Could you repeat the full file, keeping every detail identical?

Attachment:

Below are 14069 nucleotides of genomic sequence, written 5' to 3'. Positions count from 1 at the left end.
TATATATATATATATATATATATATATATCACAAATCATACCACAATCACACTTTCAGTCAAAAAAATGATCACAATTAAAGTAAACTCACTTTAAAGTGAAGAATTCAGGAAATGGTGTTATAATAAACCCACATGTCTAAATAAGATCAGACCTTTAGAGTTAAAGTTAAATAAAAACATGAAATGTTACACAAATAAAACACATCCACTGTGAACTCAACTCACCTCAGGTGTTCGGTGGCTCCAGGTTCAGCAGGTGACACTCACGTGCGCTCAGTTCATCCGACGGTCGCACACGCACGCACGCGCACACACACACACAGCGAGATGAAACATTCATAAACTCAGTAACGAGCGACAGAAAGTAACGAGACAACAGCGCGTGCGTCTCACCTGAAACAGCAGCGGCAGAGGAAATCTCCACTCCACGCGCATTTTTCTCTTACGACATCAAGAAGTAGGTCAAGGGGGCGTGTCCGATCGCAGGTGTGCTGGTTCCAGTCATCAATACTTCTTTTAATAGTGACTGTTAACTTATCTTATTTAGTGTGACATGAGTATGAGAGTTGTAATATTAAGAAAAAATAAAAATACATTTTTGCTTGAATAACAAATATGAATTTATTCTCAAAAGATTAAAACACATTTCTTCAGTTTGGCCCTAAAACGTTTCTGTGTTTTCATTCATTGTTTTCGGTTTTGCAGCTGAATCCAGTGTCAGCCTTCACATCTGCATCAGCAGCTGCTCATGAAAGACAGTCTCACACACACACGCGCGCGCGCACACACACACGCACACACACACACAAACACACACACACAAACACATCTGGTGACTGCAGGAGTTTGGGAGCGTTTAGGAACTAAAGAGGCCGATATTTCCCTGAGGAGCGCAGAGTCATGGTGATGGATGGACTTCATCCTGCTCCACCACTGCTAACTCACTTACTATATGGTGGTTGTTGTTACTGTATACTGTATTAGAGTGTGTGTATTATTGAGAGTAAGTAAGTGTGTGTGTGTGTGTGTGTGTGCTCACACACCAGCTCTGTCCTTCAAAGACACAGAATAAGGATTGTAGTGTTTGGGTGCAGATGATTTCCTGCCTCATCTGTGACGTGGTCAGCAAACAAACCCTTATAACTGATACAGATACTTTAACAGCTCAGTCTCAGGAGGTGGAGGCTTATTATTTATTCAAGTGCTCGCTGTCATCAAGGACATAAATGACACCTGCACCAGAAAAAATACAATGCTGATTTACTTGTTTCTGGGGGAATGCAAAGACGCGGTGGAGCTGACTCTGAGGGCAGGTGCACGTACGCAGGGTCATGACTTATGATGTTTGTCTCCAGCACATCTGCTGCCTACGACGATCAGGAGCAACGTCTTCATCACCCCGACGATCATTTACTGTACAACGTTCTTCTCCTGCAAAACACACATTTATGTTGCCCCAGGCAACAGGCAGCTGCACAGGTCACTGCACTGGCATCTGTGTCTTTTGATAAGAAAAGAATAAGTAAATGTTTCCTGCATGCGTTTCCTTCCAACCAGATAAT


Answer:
Below are 14069 nucleotides of genomic sequence, written 5' to 3'. Positions count from 1 at the left end.
TATATATATATATATATATATATATATATCACAAATCATACCACAATCACACTTTCAGTCAAAAAAATGATCACAATTAAAGTAAACTCACTTTAAAGTGAAGAATTCAGGAAATGGTGTTATAATAAACCCACATGTCTAAATAAGATCAGACCTTTAGAGTTAAAGTTAAATAAAAACATGAAATGTTACACAAATAAAACACATCCACTGTGAACTCAACTCACCTCAGGTGTTCGGTGGCTCCAGGTTCAGCAGGTGACACTCACGTGCGCTCAGTTCATCCGACGGTCGCACACGCACGCACGCGCACACACACACACAGCGAGATGAAACATTCATAAACTCAGTAACGAGCGACAGAAAGTAACGAGACAACAGCGCGTGCGTCTCACCTGAAACAGCAGCGGCAGAGGAAATCTCCACTCCACGCGCATTTTTCTCTTACGACATCAAGAAGTAGGTCAAGGGGGCGTGTCCGATCGCAGGTGTGCTGGTTCCAGTCATCAATACTTCTTTTAATAGTGACTGTTAACTTATCTTATTTAGTGTGACATGAGTATGAGAGTTGTAATATTAAGAAAAAATAAAAATACATTTTTGCTTGAATAACAAATATGAATTTATTCTCAAAAGATTAAAACACATTTCTTCAGTTTGGCCCTAAAACGTTTCTGTGTTTTCATTCATTGTTTTCGGTTTTGCAGCTGAATCCAGTGTCAGCCTTCACATCTGCATCAGCAGCTGCTCATGAAAGACAGTCTCACACACACACGCGCGCGCGCACACACACACGCACACACACACACAAACACACACACACAAACACATCTGGTGACTGCAGGAGTTTGGGAGCGTTTAGGAACTAAAGAGGCCGATATTTCCCTGAGGAGCGCAGAGTCATGGTGATGGATGGACTTCATCCTGCTCCACCACTGCTAACTCACTTACTATATGGTGGTTGTTGTTACTGTATACTGTATTAGAGTGTGTGTATTATTGAGAGTAAGTAAGTGTGTGTGTGTGTGTGTGTGTGCTCACACACCAGCTCTGTCCTTCAAAGACACAGAATAAGGATTGTAGTGTTTGGGTGCAGATGATTTCCTGCCTCATCTGTGACGTGGTCAGCAAACAAACCCTTATAACTGATACAGATACTTTAACAGCTCAGTCTCAGGAGGTGGAGGCTTATTATTTATTCAAGTGCTCGCTGTCATCAAGGACATAAATGACACCTGCACCAGAAAAAATACAATGCTGATTTACTTGTTTCTGGGGGAATGCAAAGACGCGGTGGAGCTGACTCTGAGGGCAGGTGCACGTACGCAGGGTCATGACTTATGATGTTTGTCTCCAGCACATCTGCTGCCTACGACGATCAGGAGCAACGTCTTCATCACCCCGACGATCATTTACTGTACAACGTTCTTCTCCTGCAAAACACACATTTATGTTGCCCCAGGCAACAGGCAGCTGCACAGGTCACTGCACTGGCATCTGTGTCTTTTGATAAGAAAAGAATAAGTAAATGTTTCCTGCATGCGTTTCCTTCCAACCAGATAAT